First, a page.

Plaintiff argues the Commission should have calculated decedent’s average weekly wage using the second method in N.C.G.S. §97-2(5), (“but if the injured employee lost more than seven consecutive calendar days at one or more times during such period, although not in the same week, then the earnings for the remainder of such 52 weeks shall be divided by the number of weeks remaining after the time so lost has been deducted”). Plaintiff specifically argues that according to decedent’s Form 22, there were numerous seven day periods in which decedent did not work for employer during the 52 weeks preceding decedent’s injury. In fact, plaintiff contends that the Commission must use the second method in determining decedent’s average weekly wage and is prohibited from using the fifth method of calculation. However, as stated in Joyner, the calculation of an injured employee’s average weekly wage, when that employee is a part-time or intermittent employee, should not convert the job into full-time or continuous employment. Joyner, 266 N.C. at 523, 146 S.E.2d at 450 (citing Liles, 244 N.C. 653, 94 S.E.2d 790). As stated above, if one of the four enumerated methods in N.C.G.S. §97-2(5) is appropriate to calculate the injured employee’s average weekly wage and the Commission does not make a finding that the result is unjust, that method must be used. McAninch, 347 N.C. at 130, 489 S.E.2d at 378. However, where the Commission makes a finding that the result of using such a method would be unjust, and that finding is supported by the evidence, the Commission may calculate the average weekly wage under the fifth method in N.C.G.S. §97-2(5). Id. When using the fifth method the Commission is to calculate the average weekly wage “as will most nearly approximate the amount which [decedent] would be earning were it not for the injury[.]” Liles, 244 N.C. at 660, 94 S.E.2d at 796.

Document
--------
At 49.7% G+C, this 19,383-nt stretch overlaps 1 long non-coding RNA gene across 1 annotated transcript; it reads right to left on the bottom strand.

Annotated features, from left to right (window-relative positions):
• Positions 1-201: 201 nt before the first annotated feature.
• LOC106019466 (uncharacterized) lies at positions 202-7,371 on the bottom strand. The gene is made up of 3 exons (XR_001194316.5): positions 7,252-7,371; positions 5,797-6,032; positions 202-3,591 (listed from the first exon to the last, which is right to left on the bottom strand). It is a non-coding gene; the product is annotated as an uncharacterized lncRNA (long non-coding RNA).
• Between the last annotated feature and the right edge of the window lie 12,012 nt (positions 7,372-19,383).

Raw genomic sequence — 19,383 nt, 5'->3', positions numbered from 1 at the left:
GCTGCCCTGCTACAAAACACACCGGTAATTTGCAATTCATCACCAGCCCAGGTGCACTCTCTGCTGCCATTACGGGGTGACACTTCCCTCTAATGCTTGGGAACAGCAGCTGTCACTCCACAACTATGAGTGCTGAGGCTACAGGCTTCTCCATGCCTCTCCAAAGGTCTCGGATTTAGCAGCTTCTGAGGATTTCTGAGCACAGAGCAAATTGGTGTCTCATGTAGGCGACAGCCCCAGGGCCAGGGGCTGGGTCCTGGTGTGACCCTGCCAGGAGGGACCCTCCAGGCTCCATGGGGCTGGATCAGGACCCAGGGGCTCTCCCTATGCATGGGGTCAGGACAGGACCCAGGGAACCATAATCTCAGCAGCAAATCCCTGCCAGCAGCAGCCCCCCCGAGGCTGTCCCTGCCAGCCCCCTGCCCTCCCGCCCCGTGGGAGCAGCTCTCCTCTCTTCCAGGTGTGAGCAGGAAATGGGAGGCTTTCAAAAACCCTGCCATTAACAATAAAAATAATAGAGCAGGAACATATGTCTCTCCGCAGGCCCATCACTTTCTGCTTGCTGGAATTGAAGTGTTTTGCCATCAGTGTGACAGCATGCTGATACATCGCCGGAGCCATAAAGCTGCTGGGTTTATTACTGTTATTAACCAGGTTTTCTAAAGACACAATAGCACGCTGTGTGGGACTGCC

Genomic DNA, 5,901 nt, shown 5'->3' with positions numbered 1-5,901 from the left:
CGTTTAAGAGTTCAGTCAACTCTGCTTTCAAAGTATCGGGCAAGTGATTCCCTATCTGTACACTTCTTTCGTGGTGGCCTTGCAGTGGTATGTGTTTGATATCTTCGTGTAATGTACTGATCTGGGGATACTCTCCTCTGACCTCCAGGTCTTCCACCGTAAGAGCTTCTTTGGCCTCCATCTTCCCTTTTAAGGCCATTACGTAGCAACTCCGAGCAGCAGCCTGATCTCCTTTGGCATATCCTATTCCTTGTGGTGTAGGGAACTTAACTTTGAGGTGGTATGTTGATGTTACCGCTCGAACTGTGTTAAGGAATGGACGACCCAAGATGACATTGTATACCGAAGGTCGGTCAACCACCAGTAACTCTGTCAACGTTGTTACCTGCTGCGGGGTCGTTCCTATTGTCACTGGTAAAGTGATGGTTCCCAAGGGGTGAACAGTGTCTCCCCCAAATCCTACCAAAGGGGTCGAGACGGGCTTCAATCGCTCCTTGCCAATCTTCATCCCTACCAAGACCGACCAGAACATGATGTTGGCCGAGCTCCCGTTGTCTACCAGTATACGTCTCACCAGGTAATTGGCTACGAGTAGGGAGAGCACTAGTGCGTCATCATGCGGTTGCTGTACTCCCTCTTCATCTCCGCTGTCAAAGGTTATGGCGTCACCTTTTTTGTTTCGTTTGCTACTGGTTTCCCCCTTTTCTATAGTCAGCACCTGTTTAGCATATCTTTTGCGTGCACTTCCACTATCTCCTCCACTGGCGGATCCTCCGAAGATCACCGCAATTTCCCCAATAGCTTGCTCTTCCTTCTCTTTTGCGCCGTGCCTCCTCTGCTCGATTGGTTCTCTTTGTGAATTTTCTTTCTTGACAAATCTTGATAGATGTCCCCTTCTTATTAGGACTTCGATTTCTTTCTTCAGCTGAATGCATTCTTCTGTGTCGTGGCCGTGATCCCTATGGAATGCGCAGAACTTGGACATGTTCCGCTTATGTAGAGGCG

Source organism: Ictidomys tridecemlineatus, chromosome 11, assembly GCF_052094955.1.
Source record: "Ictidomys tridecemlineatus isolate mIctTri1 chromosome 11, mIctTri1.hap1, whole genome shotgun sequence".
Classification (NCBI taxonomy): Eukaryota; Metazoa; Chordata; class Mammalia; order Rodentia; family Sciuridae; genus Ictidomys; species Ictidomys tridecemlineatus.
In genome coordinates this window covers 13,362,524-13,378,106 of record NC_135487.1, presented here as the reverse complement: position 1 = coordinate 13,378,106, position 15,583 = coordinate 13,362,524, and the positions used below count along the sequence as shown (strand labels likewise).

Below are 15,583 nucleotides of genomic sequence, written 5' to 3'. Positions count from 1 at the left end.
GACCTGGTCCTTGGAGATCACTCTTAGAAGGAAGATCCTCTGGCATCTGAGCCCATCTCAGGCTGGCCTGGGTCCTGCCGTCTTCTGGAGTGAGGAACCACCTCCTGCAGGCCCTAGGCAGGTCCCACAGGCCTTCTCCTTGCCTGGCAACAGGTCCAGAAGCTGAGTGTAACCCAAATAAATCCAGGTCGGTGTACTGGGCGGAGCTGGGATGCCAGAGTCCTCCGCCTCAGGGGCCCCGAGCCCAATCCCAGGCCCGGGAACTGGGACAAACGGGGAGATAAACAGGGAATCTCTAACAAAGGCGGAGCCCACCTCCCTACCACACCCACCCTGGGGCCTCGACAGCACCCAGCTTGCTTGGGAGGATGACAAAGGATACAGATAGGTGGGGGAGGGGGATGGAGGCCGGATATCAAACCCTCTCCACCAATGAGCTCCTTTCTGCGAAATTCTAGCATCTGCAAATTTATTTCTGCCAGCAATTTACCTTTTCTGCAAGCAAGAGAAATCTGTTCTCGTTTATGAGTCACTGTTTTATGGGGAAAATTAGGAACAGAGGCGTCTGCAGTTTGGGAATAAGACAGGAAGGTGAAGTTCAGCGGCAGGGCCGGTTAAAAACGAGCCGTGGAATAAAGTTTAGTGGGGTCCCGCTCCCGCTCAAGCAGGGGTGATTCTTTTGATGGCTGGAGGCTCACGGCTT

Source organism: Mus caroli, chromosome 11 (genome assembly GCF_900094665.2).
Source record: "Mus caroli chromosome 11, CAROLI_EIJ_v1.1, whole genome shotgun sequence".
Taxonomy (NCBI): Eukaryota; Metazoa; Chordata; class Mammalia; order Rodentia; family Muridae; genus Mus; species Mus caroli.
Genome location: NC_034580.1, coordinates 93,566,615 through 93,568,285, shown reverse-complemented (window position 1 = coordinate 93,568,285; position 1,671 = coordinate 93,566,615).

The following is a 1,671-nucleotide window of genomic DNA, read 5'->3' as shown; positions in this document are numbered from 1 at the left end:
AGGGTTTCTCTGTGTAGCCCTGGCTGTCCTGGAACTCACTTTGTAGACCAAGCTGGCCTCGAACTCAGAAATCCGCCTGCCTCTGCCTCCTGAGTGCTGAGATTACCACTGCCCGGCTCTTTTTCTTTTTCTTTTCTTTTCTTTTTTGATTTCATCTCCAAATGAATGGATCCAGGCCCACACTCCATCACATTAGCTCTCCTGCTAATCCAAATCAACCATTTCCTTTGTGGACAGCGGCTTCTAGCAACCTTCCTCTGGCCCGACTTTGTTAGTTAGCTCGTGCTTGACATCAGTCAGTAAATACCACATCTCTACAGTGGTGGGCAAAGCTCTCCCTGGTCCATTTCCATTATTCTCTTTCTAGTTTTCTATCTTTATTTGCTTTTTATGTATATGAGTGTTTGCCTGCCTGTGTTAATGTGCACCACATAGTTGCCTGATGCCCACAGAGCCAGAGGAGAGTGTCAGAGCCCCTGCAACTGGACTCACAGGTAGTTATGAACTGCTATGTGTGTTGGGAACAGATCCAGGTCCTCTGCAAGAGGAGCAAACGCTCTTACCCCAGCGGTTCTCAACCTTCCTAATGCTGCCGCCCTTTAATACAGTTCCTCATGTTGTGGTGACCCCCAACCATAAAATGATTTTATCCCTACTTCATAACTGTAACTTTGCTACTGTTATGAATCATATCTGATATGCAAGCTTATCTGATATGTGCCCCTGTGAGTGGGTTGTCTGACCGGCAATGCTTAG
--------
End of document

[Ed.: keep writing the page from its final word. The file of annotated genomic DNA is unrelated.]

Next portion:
We hold that if the Commission finds that the calculation of decedent’s average weekly wage by use of the second method in N.C.G.S. §97-2(5) would create an unfair result since the Commission found as fact that decedent was a part-time employee, the Commission may use an appropriate method to calculate decedent’s average weekly wage “as will most nearly approximate the amount which [decedent] would be earning were it not for the injury” under the fifth method in N.C.G.S. §97-2(5). Liles, 244 N.C. at 660, 94 S.E.2d at 796.
The Commission’s award does not contain findings indicating its consideration of the methods for computing the average weekly wage. We therefore remand this case to the Commission for recalculation of decedent’s average weekly wage and appropriate findings of fact to support that recalculation consistent with this opinion.
Reversed and remanded.
Judges BRYANT and GEER concur.